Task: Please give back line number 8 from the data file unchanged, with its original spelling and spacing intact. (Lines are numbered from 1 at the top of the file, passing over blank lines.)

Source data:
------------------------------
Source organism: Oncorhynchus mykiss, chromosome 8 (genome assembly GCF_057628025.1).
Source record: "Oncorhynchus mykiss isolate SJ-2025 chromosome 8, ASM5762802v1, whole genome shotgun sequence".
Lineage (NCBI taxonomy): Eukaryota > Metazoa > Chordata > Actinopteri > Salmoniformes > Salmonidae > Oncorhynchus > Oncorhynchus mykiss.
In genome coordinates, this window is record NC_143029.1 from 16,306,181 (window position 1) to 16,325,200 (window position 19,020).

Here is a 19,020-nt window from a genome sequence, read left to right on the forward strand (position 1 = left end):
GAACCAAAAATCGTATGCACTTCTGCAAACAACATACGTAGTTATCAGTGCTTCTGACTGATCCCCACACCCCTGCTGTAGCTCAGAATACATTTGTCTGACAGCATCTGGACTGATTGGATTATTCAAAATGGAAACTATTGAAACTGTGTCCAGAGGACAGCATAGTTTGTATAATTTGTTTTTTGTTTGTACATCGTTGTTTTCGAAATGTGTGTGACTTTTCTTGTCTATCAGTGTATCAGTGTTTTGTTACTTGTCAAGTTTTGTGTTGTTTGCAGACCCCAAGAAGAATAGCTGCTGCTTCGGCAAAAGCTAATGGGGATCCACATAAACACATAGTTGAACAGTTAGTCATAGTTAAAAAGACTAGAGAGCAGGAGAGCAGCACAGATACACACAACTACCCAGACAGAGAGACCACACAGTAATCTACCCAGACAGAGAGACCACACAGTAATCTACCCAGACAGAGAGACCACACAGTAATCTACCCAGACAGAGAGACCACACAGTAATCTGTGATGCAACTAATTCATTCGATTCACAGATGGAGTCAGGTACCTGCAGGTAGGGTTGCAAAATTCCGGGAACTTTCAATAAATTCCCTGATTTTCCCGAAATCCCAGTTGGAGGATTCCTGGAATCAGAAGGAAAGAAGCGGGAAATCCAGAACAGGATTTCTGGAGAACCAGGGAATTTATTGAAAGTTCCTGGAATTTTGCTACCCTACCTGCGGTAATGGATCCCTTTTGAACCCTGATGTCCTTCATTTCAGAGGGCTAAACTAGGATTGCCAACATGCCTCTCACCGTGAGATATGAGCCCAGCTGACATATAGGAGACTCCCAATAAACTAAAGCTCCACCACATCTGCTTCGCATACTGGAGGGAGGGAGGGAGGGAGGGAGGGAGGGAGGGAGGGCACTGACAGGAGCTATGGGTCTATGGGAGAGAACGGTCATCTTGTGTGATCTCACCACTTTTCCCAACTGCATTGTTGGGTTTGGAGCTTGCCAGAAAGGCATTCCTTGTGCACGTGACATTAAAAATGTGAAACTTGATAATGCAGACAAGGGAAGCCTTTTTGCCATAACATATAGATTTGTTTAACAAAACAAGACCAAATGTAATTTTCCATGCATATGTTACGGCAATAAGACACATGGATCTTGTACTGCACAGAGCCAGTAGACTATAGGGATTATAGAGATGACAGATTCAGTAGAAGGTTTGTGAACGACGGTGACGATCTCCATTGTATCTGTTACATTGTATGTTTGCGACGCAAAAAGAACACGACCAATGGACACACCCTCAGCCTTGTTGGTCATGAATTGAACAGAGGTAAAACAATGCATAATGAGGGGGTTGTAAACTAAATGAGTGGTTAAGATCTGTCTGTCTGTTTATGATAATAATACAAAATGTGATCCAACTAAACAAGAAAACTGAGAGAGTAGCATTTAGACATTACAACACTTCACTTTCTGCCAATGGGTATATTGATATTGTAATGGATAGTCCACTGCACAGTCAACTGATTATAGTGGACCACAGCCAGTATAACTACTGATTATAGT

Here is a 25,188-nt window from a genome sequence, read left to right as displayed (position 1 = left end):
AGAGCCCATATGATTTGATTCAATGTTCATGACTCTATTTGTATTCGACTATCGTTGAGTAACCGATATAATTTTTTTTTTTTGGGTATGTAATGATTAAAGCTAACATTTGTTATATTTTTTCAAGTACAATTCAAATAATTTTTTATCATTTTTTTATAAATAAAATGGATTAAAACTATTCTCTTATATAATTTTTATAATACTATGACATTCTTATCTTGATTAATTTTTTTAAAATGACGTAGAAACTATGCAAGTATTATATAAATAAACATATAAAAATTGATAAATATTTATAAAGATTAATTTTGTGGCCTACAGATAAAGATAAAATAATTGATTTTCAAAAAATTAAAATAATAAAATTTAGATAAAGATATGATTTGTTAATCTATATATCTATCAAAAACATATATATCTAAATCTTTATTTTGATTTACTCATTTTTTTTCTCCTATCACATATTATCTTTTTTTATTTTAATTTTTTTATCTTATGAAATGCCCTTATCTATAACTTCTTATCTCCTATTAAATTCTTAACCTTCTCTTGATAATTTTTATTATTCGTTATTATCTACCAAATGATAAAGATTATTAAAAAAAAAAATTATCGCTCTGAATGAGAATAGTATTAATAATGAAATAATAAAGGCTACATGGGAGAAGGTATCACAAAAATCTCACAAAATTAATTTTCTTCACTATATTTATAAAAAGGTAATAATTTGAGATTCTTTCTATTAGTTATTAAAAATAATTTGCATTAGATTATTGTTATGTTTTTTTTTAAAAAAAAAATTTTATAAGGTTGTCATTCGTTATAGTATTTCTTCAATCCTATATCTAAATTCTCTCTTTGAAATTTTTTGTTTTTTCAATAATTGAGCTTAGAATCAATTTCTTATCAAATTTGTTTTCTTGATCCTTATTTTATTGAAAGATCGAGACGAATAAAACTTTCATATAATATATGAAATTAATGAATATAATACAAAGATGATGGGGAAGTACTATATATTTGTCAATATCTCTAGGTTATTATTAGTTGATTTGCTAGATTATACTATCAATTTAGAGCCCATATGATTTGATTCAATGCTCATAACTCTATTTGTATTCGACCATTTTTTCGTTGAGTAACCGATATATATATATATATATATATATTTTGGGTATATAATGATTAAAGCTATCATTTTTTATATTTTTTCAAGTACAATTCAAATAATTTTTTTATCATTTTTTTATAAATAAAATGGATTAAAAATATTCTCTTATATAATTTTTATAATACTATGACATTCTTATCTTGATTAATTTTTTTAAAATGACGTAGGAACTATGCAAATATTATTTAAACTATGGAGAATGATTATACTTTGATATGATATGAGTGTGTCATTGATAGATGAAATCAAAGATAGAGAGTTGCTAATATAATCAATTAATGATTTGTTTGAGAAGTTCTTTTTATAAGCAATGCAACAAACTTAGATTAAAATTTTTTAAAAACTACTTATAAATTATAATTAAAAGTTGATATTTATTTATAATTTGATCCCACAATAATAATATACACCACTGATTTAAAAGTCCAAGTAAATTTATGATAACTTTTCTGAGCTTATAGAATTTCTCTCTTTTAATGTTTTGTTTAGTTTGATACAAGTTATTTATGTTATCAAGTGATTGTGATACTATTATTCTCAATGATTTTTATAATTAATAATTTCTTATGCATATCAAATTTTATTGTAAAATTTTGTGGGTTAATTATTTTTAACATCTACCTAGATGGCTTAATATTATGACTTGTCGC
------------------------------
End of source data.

AGAGCCCATATGATTTGATTCAATGTTCATGACTCTATTTGTATTCGACTATCGTTGAGTAACCGATATAATTTTTTTTTTTTGGGTATGTAATGATTAAAGCTAACATTTGTTATATTTTTTCAAGTACAATTCAAATAATTTTTTATCATTTTTTTATAAATAAAATGGATTAAAACTATTCTCTTATATAATTTTTATAATACTATGACATTCTTATCTTGATTAATTTTTTTAAAATGACGTAGAAACTATGCAAGTATTATATAAATAAACATATAAAAATTGATAAATATTTATAAAGATTAATTTTGTGGCCTACAGATAAAGATAAAATAATTGATTTTCAAAAAATTAAAATAATAAAATTTAGATAAAGATATGATTTGTTAATCTATATATCTATCAAAAACATATATATCTAAATCTTTATTTTGATTTACTCATTTTTTTTCTCCTATCACATATTATCTTTTTTTATTTTAATTTTTTTATCTTATGAAATGCCCTTATCTATAACTTCTTATCTCCTATTAAATTCTTAACCTTCTCTTGATAATTTTTATTATTCGTTATTATCTACCAAATGATAAAGATTATTAAAAAAAAAAATTATCGCTCTGAATGAGAATAGTATTAATAATGAAATAATAAAGGCTACATGGGAGAAGGTATCACAAAAATCTCACAAAATTAATTTTCTTCACTATATTTATAAAAAGGTAATAATTTGAGATTCTTTCTATTAGTTATTAAAAATAATTTGCATTAGATTATTGTTATGTTTTTTTTTAAAAAAAAAATTTTATAAGGTTGTCATTCGTTATAGTATTTCTTCAATCCTATATCTAAATTCTCTCTTTGAAATTTTTTGTTTTTTCAATAATTGAGCTTAGAATCAATTTCTTATCAAATTTGTTTTCTTGATCCTTATTTTATTGAAAGATCGAGACGAATAAAACTTTCATATAATATATGAAATTAATGAATATAATACAAAGATGATGGGGAAGTACTATATATTTGTCAATATCTCTAGGTTATTATTAGTTGATTTGCTAGATTATACTATCAATTTAGAGCCCATATGATTTGATTCAATGCTCATAACTCTATTTGTATTCGACCATTTTTTCGTTGAGTAACCGATATATATATATATATATATATATTTTGGGTATATAATGATTAAAGCTATCATTTTTTATATTTTTTCAAGTACAATTCAAATAATTTTTTTATCATTTTTTTATAAATAAAATGGATTAAAAATATTCTCTTATATAATTTTTATAATACTATGACATTCTTATCTTGATTAATTTTTTTAAAATGACGTAGGAACTATGCAAATATTATTTAAACTATGGAGAATGATTATACTTTGATATGATATGAGTGTGTCATTGATAGATGAAATCAAAGATAGAGAGTTGCTAATATAATCAATTAATGATTTGTTTGAGAAGTTCTTTTTATAAGCAATGCAACAAACTTAGATTAAAATTTTTTAAAAACTACTTATAAATTATAATTAAAAGTTGATATTTATTTATAATTTGATCCCACAATAATAATATACACCACTGATTTAAAAGTCCAAGTAAATTTATGATAACTTTTCTGAGCTTATAGAATTTCTCTCTTTTAATGTTTTGTTTAGTTTGATACAAGTTATTTATGTTATCAAGTGATTGTGATACTATTATTCTCAATGATTTTTATAATTAATAATTTCTTATGCATATCAAATTTTATTGTAAAATTTTGTGGGTTAATTATTTTTAACATCTACCTAGATGGCTTAATATTATGACTTGTCGC